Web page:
Rachael Blackmore has changed the course of Grand National history and put a smile on the face of the sporting world, but she has done even more than that. She has told us to grow up, to judge riders on their merits not on whether they are male, female or any other gender.
No more the adjective “woman” in front of the word “ jockey.” No longer the surprise that she could inspire horses to do more than others could, could think through a race quicker than rivals might. She is indeed the wonder that keeps on giving but to appreciate her you have to realise that she is a grown up.
She is no soaring teenage superstar. She is 31-year-old graduate who didn’t ride her first winner as an amateur until she was 21, didn’t turn professional until three years later and had only ridden 12 winners by the end of the 2015-16 season and is a stone lighter than most of her male rivals. History now knows how it took off from there, 32 wins and champion conditional rider next season, and then three years ago the link up with Henry De Bromhead with whom she has gone to the Cheltenham and now Aintree stratosphere. There was slowness in the early trajectory but it was also the key.
In racing, as in all sports, early triumph can be a poisoned chalice. Expectations go too high in performer and spectator alike. Rachael never had great expectations and having to help milk 100 odd head of cows, she did not have airs and graces either. But she loved horses. There is a lovely picture of her aged about six on her pony out hunting. She also got to love winning when she got a taste of pony racing. She wasn’t big and she wasn’t stupid. She always knew that it would have to be mind over muscle. These last few weeks at Cheltenham and Aintree are a shock but if one had read the runes they should not be.
For two seasons back Rachael was second in the Irish jockeys championship with 90 winners and no less than 615 rides. She might be slight but this proved she was also steely. Many of us shared AP McCoy’s opinion that while women jockeys might be as skilful as their male counterparts, they would not stand the sheer physical attrition that going for a championship involves. Indeed Katie Walsh whose third on Sea Bass in the 2012 was the nearest one of her sex had come to winning the Grand National, has said that neither she or her super talented sister in law Nina Carberry, wanted to attempt it. But Rachael has made AP and all of us realise that Ms Blackmore has broken the mould.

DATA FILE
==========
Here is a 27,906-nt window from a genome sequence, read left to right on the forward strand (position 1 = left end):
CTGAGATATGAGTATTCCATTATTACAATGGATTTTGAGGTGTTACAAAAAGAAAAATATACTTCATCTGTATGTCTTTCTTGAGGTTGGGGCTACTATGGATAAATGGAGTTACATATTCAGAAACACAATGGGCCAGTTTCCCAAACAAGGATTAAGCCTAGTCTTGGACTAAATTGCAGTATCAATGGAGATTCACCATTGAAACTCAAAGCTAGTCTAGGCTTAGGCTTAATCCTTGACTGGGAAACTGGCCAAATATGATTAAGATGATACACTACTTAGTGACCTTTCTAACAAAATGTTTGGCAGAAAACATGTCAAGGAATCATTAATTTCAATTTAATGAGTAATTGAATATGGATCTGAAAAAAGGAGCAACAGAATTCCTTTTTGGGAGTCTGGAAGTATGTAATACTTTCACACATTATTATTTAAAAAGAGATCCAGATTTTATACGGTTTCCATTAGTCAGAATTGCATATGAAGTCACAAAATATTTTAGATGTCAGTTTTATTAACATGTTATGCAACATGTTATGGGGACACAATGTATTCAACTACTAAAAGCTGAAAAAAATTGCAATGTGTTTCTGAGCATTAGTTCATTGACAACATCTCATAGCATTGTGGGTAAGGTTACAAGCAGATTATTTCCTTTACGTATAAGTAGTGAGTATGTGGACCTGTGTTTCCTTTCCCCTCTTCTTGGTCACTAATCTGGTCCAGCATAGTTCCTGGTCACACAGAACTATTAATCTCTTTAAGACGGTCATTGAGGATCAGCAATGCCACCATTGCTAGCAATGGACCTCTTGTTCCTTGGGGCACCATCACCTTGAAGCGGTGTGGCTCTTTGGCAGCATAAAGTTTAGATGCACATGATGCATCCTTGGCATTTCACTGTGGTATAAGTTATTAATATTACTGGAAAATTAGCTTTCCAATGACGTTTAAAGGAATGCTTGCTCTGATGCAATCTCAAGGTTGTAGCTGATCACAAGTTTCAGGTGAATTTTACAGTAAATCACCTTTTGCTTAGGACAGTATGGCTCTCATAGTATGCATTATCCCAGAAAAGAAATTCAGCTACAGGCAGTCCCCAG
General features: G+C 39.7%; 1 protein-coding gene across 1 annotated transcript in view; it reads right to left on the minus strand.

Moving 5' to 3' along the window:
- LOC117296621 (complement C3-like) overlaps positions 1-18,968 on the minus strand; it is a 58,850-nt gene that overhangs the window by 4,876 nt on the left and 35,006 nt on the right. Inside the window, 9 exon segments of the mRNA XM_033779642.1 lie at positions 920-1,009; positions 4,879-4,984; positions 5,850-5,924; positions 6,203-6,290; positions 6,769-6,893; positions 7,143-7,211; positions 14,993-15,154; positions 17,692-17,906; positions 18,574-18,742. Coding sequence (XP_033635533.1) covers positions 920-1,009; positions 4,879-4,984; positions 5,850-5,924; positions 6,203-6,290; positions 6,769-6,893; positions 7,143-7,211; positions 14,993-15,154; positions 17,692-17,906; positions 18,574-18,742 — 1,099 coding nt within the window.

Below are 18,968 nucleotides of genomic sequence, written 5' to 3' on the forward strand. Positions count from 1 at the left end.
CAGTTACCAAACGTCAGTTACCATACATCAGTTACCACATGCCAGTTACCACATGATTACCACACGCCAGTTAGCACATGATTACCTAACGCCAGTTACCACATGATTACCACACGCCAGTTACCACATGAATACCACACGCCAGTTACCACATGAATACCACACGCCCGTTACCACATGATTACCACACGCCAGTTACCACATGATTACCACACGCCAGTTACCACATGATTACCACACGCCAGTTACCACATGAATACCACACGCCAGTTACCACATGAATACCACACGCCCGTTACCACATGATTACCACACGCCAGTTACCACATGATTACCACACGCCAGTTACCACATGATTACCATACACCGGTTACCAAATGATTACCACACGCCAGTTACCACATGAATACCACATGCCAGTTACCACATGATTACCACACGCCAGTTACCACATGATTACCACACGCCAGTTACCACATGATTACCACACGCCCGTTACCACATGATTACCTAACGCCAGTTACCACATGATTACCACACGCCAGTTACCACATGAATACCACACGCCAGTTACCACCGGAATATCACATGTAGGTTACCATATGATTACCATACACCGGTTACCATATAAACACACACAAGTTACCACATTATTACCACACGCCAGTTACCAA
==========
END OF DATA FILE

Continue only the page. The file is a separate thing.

It is not as if she has avoided disaster. Amidst all the euphoria of her astonishing treble on the second day at Cheltenham it is often forgotten that she also took two thumping falls before getting back to win the last by totally outwitting her rivals with a master class of waiting in front in the Champion Bumper. She is light, she is lithe but something else was very evident at Cheltenham. She is determined to be a winner.
We saw it in victory, especially when she kept her rivals penned in before striking clear to win the Champion Hurdle on Honeysuckle, but we saw it even more clearly in defeat. After she finished second in the Gold Cup to Jack Kennedy on Minella Indo, the Henry de Bromhead horse she had rejected in favour of stable mate A Plus Tard, her immediate gracious congratulations to 21-year-old Kennedy who had 44 winners to her six in her first professional season, could not hide her disappointment. She was gutted. McCoy loved that. “The best fun, the point of the game,” he always says, “is winning.”
People will want to compare Rachael with the flat race sensation that is Hollie Doyle, but they have very different techniques. Holly is a tiny but power muscled little dynamo who has put on 15lbs to make 8 stone and sinks deep and around her horses. Rachael is a natural 9 stone who perches rather upright and depends on the skilful steering and judgement which was so evident in the inside route she took yesterday. She is the ultimate proof that the horse does the running and it is up to her to make its mind up.
The game is not only to the strong. The mind of the female sex should never be seen as weak. Rachael Blackmore has given us all a lesson. At a time of national mourning how great to have her show that the horse world, and in particular the Grand National, can be a passport to happiness. That’s because, quite simply, she is the brightest star in our firmament.